Matt Gaffney (@gaffreports)
In his first four years at Alvernia University, Simon Gratz grad Malik Green has checked off a number of personal accolades. MAC Commonwealth Rookie of the Year. First-team all-conference in both his junior and senior seasons. 1,000-point scorer.
There’s one thing he hasn’t done yet — cut down the nets after winning a conference championship. That team goal is the driving force behind Green’s return for his graduate season, not individual honors like conference Player of the Year.
“I’m just looking for a championship,” Green said. “I need one before I leave here. That’s a personal goal and a team goal. We have a good team where everyone can put the ball in the hoop, so I don’t need to be as ball-dominant. I’m just here to win.”
Alvernia senior Malik Green (Simon Gratz) had 22 points on Tuesday. (Photo: Owen McCue/CoBL)
Rest assured, he will be in that conversation at the end of the season for conference POY if he continues his level of play, but for now Green and his Alvernia teammates are focused on being the best team they can possibly be in the 2022-23 campaign.
So far, so good for Alvernia this season as coach Mike Miller’s squad has gotten off to a stellar 4-1 start following an 83-67 win over visiting Gwynedd Mercy at Alvernia’s Physical Education Center Tuesday night.
The Golden Wolves have been, well, golden so far in the early going. A lot of their early success is due in part to the play of Green, the heart and soul of the Alvernia team, projected to finish first in the MAC Commonwealth.
Green’s talents were on full display against the Griffins as he impacted the game in multiple ways at both ends of the floor. He scored a game-high 22 points to go along with nine rebounds despite being hampered by some foul trouble throughout the contest. Fouls were the only thing that could slow Green down as he had his hand in a bunch of key plays in the second half that helped Alvernia pull away for good.
The Griffins had no answer for Green, his intensity or energy as he was extremely active at both ends of the floor. His steal and subsequent dunk brought the house down and gave Alvernia a 13-point lead with just over ten minutes to go in the game. The momentum play made the advantage seem even larger.
Five games into the season, Green is averaging 17.6 points and 6.6 rebounds per game.
Desire and a relentlessness are cornerstones of his game along with an unwillingness to back down from anyone. Those attributes seem to directly correlate from growing up in the City of Brotherly Love.
“I think it’s just Philly toughness and not being a quitter. You just have to keep going in everything you do,” said the fifth-year graduate student. “I have younger siblings who are watching me so I have to be the example. You can’t give up when you have people looking up to you.”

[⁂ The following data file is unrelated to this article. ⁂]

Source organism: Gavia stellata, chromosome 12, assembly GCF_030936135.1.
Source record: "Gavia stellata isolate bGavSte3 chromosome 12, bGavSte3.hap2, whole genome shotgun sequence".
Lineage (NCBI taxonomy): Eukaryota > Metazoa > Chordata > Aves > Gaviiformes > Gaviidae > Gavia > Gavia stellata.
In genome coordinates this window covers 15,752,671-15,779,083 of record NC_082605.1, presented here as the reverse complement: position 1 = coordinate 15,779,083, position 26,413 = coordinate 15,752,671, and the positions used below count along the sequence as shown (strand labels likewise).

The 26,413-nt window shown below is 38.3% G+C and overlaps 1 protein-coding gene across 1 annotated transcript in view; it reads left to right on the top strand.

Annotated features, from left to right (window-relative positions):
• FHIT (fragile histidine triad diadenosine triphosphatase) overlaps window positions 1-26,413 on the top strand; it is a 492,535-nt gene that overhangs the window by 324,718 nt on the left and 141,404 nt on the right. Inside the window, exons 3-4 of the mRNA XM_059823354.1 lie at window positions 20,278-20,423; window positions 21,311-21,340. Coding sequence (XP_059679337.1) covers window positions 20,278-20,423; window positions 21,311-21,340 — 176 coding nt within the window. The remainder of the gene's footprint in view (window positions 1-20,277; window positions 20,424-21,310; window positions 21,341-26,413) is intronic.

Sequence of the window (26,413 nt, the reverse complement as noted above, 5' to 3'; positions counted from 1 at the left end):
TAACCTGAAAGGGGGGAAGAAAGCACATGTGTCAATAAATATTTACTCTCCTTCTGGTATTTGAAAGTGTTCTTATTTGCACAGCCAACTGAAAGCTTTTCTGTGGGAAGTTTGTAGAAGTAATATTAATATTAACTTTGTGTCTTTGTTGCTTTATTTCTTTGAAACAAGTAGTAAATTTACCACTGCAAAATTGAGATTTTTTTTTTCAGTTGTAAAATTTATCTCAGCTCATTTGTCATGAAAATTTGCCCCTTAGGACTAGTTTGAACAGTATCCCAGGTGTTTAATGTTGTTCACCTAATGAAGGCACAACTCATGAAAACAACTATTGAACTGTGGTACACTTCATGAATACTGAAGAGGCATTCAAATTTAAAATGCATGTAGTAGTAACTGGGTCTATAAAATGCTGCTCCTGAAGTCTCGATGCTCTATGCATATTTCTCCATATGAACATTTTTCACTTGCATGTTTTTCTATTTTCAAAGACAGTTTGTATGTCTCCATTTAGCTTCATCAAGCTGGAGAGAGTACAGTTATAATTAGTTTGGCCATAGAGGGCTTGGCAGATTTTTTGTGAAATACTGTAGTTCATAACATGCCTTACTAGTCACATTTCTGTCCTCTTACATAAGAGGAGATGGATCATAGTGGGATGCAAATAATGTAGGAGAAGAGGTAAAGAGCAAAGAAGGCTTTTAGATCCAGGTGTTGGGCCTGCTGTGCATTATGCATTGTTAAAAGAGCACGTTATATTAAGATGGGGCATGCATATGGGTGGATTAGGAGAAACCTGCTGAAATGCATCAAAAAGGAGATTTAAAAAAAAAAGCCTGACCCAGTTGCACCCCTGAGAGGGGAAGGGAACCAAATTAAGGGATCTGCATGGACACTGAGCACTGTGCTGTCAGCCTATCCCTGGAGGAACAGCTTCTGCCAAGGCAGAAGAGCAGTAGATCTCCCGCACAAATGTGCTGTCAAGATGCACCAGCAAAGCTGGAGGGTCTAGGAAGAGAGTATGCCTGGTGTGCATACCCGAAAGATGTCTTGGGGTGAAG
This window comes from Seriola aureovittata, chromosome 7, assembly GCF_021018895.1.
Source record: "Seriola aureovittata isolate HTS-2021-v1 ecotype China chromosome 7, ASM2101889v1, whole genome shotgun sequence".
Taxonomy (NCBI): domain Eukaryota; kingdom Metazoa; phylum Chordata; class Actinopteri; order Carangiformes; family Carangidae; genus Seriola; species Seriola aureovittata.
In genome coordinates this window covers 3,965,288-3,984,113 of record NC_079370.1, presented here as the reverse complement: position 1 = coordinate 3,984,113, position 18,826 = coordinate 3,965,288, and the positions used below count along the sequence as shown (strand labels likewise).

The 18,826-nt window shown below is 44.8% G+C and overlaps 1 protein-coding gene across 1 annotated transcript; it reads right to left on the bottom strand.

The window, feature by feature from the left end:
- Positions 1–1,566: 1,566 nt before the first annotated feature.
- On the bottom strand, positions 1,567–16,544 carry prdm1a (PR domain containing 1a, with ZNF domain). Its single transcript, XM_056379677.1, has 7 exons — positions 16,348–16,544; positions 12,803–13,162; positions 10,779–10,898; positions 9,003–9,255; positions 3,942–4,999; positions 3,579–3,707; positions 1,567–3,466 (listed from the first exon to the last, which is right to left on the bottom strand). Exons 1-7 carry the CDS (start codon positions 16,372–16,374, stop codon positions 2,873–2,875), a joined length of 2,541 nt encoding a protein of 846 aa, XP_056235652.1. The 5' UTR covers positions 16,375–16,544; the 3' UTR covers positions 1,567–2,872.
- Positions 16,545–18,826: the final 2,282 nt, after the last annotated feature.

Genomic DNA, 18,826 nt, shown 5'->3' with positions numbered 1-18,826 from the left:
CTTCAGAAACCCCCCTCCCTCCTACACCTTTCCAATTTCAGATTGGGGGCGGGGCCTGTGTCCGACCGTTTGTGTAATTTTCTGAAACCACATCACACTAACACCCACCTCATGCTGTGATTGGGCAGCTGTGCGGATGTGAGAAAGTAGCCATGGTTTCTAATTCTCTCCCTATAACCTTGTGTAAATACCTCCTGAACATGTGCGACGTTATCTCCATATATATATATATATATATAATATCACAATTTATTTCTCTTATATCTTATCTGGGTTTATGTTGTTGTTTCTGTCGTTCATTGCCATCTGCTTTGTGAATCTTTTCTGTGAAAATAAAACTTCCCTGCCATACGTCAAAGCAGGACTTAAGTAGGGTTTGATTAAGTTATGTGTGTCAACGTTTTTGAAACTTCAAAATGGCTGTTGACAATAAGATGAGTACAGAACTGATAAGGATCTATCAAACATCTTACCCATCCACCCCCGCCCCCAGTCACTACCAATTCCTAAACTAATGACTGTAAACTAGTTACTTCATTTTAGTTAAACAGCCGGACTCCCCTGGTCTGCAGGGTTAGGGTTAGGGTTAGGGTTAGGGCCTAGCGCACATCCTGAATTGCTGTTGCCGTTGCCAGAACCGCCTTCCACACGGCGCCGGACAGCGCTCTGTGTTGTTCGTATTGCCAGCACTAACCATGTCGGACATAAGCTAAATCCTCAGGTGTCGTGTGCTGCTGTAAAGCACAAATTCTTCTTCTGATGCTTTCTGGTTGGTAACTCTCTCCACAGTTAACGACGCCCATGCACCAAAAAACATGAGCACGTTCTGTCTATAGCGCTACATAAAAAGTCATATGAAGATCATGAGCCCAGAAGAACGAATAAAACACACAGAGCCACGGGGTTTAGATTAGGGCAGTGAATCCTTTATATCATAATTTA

Green has various players he looks up to. He likes to draw from NBA players Paul George, Kevin Durant, and Herbert Jones to pattern his game.
“I like Jones’ defensive intensity when he played at Alabama and to model my game after those three guys,” Green said.
He also credits playing for Gratz legend and former Temple Owl, Lynard Stewart, for helping shape his game. His current coach, Miller, has seen Green grow before his eyes these last few years.
After Green picked up his fourth foul with a little over 12 minutes in the second half, he headed to the bench. In the past, Miller said, Green may have used that time on the bench, angry that he was out of the game. But not now. That stretch where Green was on the bench was evidence how far his star player has come.
“He was on the bench really into it, telling the subs what to do,” Miller said. “He’s matured and grown.”
While Alvernia is riding high with a veteran leader like Green, Gwynedd Mercy is at the other end of the spectrum. The Griffins left Alvernia’s Reading campus still in search of their first win of the season. It’s foreign territory for coach John Baron and his program, who have been perennial 20-game winners. They came into the ’22-23 season without a single senior on their roster, having lost a total of seven seniors and/or graduate players from last years’ 15-11 squad.
Without a go-to veteran player to turn to, there are sure to be growing pains as the Griffins struggled to find an offensive flow or consistency. While Medford Tech (N.J.) grad Aziz Parker (21 points) and Pottsgrove’s Manny Clark (15 points) had big nights, the rest of the lineup couldn’t break double digits. After taking a 13-10 lead early on in the first half, Gwynedd Mercy lost its footing and never regained the lead.
Alvernia’s deep, team-centric lineup gives them hope they’ll be playing deep into the postseason. It’s also evident that how far they go will be dependent on Green leading the way. Having depth and Green has Miller feeling low-key confident. And why shouldn’t he be?
Miller has seen Green improve dramatically on the court since his time at Gratz. And he thinks now that other schools have seen the finished product, they wish Green was on their side.
“I saw him in AAU and I really liked him, but I was surprised that none of the Philly-area schools went after him,” Miller said. “Every year he just kept getting better and better.”
The younger players on Alvernia’s roster will benefit from being around a player with Green’s success and the focus behind it. Asked to point to a specific aspect, Miller didn’t hesitate.
“How he attacks practice,” Miller said. “One thing about our practices is they are very competitive and that’s in part due to Malik and his approach. But what I like about Malik more than anything now is how much he has grown as a leader on and off the court. Good teams are only as good as your leader and he’s doing a great job for us.”